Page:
5 features Apple may have removed from the Vision Pro before it was even out

Apple Vision Pro
(Image credit: Apple)

Apple’s Vision Pro won’t come out until early 2024; however, some features may already be on the cutting room floor.

A recent report from tech news site The Information reveals what the five missing features are and it even goes into a bit of detail explaining why Apple apparently saw fit to remove them. Below is a list of each of them. Do note that Apple has not publicly commented on any of this and that there’s still a chance any of these could show up in a future update. They're not completely off the table – yet. As The Information states, you can look at the missing tech as a road map where the Vision Pro can go post-launch. 

1. Fitness apps

Apple Vision Pro meditation

(Image credit: Apple)

We know from looking at the official trailer the Vision Pro will come with some sort of meditation app, but nothing else fitness-related. As it turns out, there were plans to introduce a lot more health-centric content. Apple, at one point, was working on a tai chi app complete with an on-device guide to help people with the exercises and yoga software that would’ve utilized the “headset’s downward-facing camera to measure breathing”. 

Additionally, Apple developers sought a way to install “face cushions that were better suited for” intense workouts. Some employees even had talks with brands like Nike for some sort of collaboration. 

The reasons why the fitness plans fell through are, according to the report, 1) the external battery pack got in the way and 2) the glass screen on the front was “too fragile to survive a bump from furniture”.

2. Gaming with precise controls

Gaming on Apple Vision Pro

(Image credit: Apple)

Video games are a major draw for people looking to purchase a VR headset. After all, there are a lot of great virtual reality titles available for other platforms. So, you can imagine the disappointment many had when it was revealed the Vision Pro won’t provide a unique gaming experience. You'll have to use a gamepad when playing.

As to why the company isn't going all in on video games for its headset, an Apple engineer reportedly stated in a Slack channel the device’s hand tracking is “great for performing gestures [and] providing visual feedback”, but not for anything precise. Without those precise controls, gaming on the Vision Pro just isn’t possible.

3. Mac apps

macbook air 15-inch against pink background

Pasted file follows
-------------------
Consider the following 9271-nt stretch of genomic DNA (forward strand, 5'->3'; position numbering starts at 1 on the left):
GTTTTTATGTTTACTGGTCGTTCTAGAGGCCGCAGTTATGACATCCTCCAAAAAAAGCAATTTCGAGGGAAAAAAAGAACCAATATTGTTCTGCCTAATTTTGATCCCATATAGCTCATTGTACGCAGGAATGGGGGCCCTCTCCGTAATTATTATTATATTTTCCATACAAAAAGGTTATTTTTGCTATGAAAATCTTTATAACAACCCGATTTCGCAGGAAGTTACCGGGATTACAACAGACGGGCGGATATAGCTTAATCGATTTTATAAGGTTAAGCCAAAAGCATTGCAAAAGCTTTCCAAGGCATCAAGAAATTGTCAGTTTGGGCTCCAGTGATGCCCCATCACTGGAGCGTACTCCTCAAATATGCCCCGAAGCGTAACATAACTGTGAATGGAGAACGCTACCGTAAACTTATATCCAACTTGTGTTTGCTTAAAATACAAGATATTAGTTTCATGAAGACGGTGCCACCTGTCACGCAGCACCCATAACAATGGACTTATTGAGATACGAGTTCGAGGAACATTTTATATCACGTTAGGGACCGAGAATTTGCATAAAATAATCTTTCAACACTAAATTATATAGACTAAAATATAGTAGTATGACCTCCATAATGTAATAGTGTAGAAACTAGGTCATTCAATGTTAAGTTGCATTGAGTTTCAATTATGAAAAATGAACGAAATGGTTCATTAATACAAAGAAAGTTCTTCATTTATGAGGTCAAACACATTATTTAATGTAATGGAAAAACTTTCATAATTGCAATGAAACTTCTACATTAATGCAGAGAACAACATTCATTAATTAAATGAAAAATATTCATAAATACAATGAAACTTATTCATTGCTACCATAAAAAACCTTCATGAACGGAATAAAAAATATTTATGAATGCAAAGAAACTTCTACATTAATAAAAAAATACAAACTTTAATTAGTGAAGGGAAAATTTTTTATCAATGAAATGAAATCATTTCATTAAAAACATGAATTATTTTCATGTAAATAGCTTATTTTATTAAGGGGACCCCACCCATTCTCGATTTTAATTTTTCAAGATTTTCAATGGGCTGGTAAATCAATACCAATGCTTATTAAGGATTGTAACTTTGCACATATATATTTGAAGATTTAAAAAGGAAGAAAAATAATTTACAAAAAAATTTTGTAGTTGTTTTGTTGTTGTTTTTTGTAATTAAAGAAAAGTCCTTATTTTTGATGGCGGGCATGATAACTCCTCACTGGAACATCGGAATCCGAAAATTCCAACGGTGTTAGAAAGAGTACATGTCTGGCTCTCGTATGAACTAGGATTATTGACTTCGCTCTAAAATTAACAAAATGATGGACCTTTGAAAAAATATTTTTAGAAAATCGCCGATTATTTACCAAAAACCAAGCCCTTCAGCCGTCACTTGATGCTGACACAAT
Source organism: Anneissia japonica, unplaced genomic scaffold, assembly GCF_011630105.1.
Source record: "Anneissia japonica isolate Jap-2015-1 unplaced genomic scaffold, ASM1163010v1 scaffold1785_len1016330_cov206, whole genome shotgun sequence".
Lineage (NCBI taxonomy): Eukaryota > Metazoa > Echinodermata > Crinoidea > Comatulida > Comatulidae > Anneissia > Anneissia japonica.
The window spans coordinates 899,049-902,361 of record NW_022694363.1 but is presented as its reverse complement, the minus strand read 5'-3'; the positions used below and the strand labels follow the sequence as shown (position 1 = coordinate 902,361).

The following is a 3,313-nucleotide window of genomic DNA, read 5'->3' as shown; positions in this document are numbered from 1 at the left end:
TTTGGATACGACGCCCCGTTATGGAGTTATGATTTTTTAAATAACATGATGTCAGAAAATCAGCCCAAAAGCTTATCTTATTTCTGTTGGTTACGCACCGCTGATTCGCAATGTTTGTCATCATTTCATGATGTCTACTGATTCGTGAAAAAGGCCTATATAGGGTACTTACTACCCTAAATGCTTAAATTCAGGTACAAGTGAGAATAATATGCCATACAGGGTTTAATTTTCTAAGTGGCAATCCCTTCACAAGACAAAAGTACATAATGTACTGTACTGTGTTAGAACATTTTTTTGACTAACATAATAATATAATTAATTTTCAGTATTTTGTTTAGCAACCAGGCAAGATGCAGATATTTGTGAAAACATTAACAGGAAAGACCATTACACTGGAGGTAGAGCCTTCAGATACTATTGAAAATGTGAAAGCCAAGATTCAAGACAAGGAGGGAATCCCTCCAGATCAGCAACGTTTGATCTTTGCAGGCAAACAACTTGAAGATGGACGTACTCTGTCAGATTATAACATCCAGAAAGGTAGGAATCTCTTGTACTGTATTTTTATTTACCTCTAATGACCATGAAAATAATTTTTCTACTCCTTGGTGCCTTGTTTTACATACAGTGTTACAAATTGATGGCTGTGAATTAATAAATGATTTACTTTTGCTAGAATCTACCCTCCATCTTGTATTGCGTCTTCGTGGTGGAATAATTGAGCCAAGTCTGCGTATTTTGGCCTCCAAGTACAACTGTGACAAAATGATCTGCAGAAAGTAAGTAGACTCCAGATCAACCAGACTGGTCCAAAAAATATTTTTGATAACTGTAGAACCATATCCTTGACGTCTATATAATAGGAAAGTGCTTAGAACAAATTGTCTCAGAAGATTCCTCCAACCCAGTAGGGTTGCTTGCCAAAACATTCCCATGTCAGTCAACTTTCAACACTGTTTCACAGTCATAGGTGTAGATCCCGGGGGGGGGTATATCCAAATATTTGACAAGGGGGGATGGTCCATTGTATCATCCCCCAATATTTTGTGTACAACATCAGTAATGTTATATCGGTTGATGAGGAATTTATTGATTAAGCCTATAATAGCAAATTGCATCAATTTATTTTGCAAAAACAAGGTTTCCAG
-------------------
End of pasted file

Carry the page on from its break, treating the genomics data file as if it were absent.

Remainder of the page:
(Image credit: Future)

At the presentation, the world saw that the Vision Pro was capable of running its own optimized versions of Mac software. Engineers at the company attempted to see if it was possible to “grab” an app from a desktop Mac or MacBook and seamlessly drag it over to the headset. Unfortunately, they couldn’t do it.

Despite the Vision Pro sporting Apple's M2 chip, which can be found on some high-end MacBooks, the headset’s operating system, visionOS, is based on iOS. This means the headset is unable to directly run Mac apps without limitations.

4. Augmented Apple TV Plus Content

Apple TV Plus home screen

(Image credit: Apple)

A big selling point for the Vision Pro is it allows people to watch movies or play games on a massive, virtual screen. But, would it be possible to offer users a much more immersive experience?

At the launch event, Apple showed various journalists, including US Editor in Chief Lance Ulanoff, a pre-recorded video of “sitting courtside at a professional basketball game in [a full] 180-degree stereoscopic 3D” view. Imagine turning around and seeing the Los Angeles Lakers or Miami Heat right next to you. The company didn’t say why the demo wasn’t shown to the public. However, The Information surmises it could be due to the “current state of internet speeds and the amount of data [needed]... to make the experience feel seamless.” The technology just isn't there yet.

5. Full-body tracking

Woman in a meeting while wearing the Vision Pro

(Image credit: Apple)

It’s unknown if any of the previous four entries will ever be released, but one that is said to still be in the works is full-body tracking. This tech works by scanning a person’s body, face, and hands to track movements before “representing their likeness in 3D space.” The idea is to portray realistic movement when talking with others via headset. It’s meant to make everyone feel like they’re in the same room. Instead of full-body tracking, we got digital personas for FaceTime.

It’s unknown why Apple removed full-body tracking from the reveal, but the report implies the technology will arrive at some point.

Although the Vision Pro is set to release in about six months or so in early 2024, there’s still work to be done. The Information points out that not a single Apple executive or employee has put on the headset “in front of a live audience” outside of a select group. Even then, that group wasn’t allowed to see "Siri or the virtual keyboard” among other things in action. It appears the headset isn't ready for its first public appearance. Hopefully, we'll get our hands on a demo build soon.

Cesar Cadenas

Cesar Cadenas has been writing about the tech industry for several years now specializing in consumer electronics, entertainment devices, Windows, and the gaming industry. But he’s also passionate about smartphones, GPUs, and cybersecurity.